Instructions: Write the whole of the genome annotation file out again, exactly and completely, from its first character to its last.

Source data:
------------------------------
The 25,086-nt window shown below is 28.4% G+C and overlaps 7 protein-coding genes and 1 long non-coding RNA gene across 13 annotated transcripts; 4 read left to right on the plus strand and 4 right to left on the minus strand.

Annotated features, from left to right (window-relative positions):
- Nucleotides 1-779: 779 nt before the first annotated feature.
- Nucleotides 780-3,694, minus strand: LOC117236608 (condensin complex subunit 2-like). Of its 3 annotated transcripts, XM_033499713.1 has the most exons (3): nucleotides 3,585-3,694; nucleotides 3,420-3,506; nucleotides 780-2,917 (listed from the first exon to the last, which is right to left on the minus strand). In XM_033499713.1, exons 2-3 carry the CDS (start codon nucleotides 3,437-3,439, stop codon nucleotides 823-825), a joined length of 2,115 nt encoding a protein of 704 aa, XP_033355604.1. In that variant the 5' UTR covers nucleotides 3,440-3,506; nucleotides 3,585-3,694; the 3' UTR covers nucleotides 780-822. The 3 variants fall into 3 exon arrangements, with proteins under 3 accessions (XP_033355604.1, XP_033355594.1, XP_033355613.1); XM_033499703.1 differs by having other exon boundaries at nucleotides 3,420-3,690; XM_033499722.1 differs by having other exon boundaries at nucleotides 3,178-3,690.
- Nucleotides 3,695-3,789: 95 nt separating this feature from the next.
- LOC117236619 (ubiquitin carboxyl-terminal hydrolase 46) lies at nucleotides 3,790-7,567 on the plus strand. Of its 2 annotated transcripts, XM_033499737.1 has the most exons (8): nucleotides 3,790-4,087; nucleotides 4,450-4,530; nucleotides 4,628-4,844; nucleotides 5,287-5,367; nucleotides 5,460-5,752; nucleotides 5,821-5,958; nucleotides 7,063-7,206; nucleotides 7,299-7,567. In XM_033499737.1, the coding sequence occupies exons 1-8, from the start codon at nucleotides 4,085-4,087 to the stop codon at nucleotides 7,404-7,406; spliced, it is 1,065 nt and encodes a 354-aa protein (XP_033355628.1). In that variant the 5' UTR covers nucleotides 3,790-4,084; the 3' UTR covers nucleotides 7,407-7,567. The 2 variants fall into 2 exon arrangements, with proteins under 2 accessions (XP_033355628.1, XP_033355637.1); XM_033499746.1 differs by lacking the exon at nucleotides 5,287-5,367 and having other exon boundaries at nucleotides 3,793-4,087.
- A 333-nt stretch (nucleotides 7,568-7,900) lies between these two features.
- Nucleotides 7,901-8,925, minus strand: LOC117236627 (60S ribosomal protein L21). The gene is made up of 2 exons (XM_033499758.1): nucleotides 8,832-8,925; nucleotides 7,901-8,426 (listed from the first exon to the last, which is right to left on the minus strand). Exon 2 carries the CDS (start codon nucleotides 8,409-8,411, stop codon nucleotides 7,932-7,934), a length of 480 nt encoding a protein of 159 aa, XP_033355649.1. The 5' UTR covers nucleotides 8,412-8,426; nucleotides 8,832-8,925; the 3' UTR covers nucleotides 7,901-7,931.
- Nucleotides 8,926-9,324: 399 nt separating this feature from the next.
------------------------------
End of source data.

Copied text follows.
The 25,086-nt window shown below is 28.4% G+C and overlaps 7 protein-coding genes and 1 long non-coding RNA gene across 13 annotated transcripts; 4 read left to right on the plus strand and 4 right to left on the minus strand.

Annotated features, from left to right (window-relative positions):
- Nucleotides 1-779: 779 nt before the first annotated feature.
- Nucleotides 780-3,694, minus strand: LOC117236608 (condensin complex subunit 2-like). Of its 3 annotated transcripts, XM_033499713.1 has the most exons (3): nucleotides 3,585-3,694; nucleotides 3,420-3,506; nucleotides 780-2,917 (listed from the first exon to the last, which is right to left on the minus strand). In XM_033499713.1, exons 2-3 carry the CDS (start codon nucleotides 3,437-3,439, stop codon nucleotides 823-825), a joined length of 2,115 nt encoding a protein of 704 aa, XP_033355604.1. In that variant the 5' UTR covers nucleotides 3,440-3,506; nucleotides 3,585-3,694; the 3' UTR covers nucleotides 780-822. The 3 variants fall into 3 exon arrangements, with proteins under 3 accessions (XP_033355604.1, XP_033355594.1, XP_033355613.1); XM_033499703.1 differs by having other exon boundaries at nucleotides 3,420-3,690; XM_033499722.1 differs by having other exon boundaries at nucleotides 3,178-3,690.
- Nucleotides 3,695-3,789: 95 nt separating this feature from the next.
- LOC117236619 (ubiquitin carboxyl-terminal hydrolase 46) lies at nucleotides 3,790-7,567 on the plus strand. Of its 2 annotated transcripts, XM_033499737.1 has the most exons (8): nucleotides 3,790-4,087; nucleotides 4,450-4,530; nucleotides 4,628-4,844; nucleotides 5,287-5,367; nucleotides 5,460-5,752; nucleotides 5,821-5,958; nucleotides 7,063-7,206; nucleotides 7,299-7,567. In XM_033499737.1, the coding sequence occupies exons 1-8, from the start codon at nucleotides 4,085-4,087 to the stop codon at nucleotides 7,404-7,406; spliced, it is 1,065 nt and encodes a 354-aa protein (XP_033355628.1). In that variant the 5' UTR covers nucleotides 3,790-4,084; the 3' UTR covers nucleotides 7,407-7,567. The 2 variants fall into 2 exon arrangements, with proteins under 2 accessions (XP_033355628.1, XP_033355637.1); XM_033499746.1 differs by lacking the exon at nucleotides 5,287-5,367 and having other exon boundaries at nucleotides 3,793-4,087.
- A 333-nt stretch (nucleotides 7,568-7,900) lies between these two features.
- Nucleotides 7,901-8,925, minus strand: LOC117236627 (60S ribosomal protein L21). The gene is made up of 2 exons (XM_033499758.1): nucleotides 8,832-8,925; nucleotides 7,901-8,426 (listed from the first exon to the last, which is right to left on the minus strand). Exon 2 carries the CDS (start codon nucleotides 8,409-8,411, stop codon nucleotides 7,932-7,934), a length of 480 nt encoding a protein of 159 aa, XP_033355649.1. The 5' UTR covers nucleotides 8,412-8,426; nucleotides 8,832-8,925; the 3' UTR covers nucleotides 7,901-7,931.
- Nucleotides 8,926-9,324: 399 nt separating this feature from the next.